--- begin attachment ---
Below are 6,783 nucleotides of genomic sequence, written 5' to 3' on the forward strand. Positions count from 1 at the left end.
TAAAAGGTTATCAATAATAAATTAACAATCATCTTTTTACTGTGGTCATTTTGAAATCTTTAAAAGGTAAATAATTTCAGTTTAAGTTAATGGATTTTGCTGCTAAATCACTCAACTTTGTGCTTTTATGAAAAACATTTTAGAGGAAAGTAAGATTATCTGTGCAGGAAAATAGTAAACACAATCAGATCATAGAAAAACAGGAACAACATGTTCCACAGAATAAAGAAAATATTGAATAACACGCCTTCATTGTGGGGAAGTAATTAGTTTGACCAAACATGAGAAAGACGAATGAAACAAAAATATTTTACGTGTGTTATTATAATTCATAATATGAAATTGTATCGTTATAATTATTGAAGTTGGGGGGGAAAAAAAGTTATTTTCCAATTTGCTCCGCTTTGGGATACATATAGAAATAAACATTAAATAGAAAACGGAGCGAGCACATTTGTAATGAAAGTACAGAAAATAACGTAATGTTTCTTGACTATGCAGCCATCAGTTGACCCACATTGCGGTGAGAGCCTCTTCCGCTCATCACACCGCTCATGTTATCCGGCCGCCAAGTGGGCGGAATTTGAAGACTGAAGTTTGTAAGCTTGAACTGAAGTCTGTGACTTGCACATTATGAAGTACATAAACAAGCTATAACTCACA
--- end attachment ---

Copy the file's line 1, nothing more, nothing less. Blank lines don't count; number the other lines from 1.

Below are 6,783 nucleotides of genomic sequence, written 5' to 3' on the forward strand. Positions count from 1 at the left end.